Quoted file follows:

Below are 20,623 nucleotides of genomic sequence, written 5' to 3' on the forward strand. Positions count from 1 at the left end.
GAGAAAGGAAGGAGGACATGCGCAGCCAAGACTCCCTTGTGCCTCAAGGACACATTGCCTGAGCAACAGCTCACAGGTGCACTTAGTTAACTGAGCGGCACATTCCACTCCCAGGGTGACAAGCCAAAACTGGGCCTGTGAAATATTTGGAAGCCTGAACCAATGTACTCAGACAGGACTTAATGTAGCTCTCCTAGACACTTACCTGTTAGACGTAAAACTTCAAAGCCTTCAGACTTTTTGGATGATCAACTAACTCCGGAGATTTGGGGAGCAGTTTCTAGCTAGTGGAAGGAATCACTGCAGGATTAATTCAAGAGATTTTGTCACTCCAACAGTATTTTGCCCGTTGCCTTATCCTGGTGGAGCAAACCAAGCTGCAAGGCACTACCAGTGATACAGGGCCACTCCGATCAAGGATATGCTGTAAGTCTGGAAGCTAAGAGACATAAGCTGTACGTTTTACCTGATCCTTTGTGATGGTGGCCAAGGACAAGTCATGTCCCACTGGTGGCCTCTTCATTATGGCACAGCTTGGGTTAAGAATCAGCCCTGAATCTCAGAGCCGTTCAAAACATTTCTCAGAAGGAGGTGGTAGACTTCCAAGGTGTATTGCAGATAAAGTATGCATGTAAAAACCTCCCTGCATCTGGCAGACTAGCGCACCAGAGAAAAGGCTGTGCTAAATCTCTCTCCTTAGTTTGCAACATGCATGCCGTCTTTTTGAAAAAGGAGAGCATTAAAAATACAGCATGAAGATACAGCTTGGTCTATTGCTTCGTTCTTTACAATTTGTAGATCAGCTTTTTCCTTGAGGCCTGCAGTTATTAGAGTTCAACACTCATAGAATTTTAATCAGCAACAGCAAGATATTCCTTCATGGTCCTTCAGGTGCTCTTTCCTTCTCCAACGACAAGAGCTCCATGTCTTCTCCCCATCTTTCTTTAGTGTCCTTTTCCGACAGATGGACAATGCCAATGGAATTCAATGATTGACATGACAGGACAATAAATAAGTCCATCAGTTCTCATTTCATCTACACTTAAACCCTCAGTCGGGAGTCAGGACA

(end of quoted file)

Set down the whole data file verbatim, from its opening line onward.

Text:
Below are 20,623 nucleotides of genomic sequence, written 5' to 3' on the forward strand. Positions count from 1 at the left end.
GAGAAAGGAAGGAGGACATGCGCAGCCAAGACTCCCTTGTGCCTCAAGGACACATTGCCTGAGCAACAGCTCACAGGTGCACTTAGTTAACTGAGCGGCACATTCCACTCCCAGGGTGACAAGCCAAAACTGGGCCTGTGAAATATTTGGAAGCCTGAACCAATGTACTCAGACAGGACTTAATGTAGCTCTCCTAGACACTTACCTGTTAGACGTAAAACTTCAAAGCCTTCAGACTTTTTGGATGATCAACTAACTCCGGAGATTTGGGGAGCAGTTTCTAGCTAGTGGAAGGAATCACTGCAGGATTAATTCAAGAGATTTTGTCACTCCAACAGTATTTTGCCCGTTGCCTTATCCTGGTGGAGCAAACCAAGCTGCAAGGCACTACCAGTGATACAGGGCCACTCCGATCAAGGATATGCTGTAAGTCTGGAAGCTAAGAGACATAAGCTGTACGTTTTACCTGATCCTTTGTGATGGTGGCCAAGGACAAGTCATGTCCCACTGGTGGCCTCTTCATTATGGCACAGCTTGGGTTAAGAATCAGCCCTGAATCTCAGAGCCGTTCAAAACATTTCTCAGAAGGAGGTGGTAGACTTCCAAGGTGTATTGCAGATAAAGTATGCATGTAAAAACCTCCCTGCATCTGGCAGACTAGCGCACCAGAGAAAAGGCTGTGCTAAATCTCTCTCCTTAGTTTGCAACATGCATGCCGTCTTTTTGAAAAAGGAGAGCATTAAAAATACAGCATGAAGATACAGCTTGGTCTATTGCTTCGTTCTTTACAATTTGTAGATCAGCTTTTTCCTTGAGGCCTGCAGTTATTAGAGTTCAACACTCATAGAATTTTAATCAGCAACAGCAAGATATTCCTTCATGGTCCTTCAGGTGCTCTTTCCTTCTCCAACGACAAGAGCTCCATGTCTTCTCCCCATCTTTCTTTAGTGTCCTTTTCCGACAGATGGACAATGCCAATGGAATTCAATGATTGACATGACAGGACAATAAATAAGTCCATCAGTTCTCATTTCATCTACACTTAAACCCTCAGTCGGGAGTCAGGACA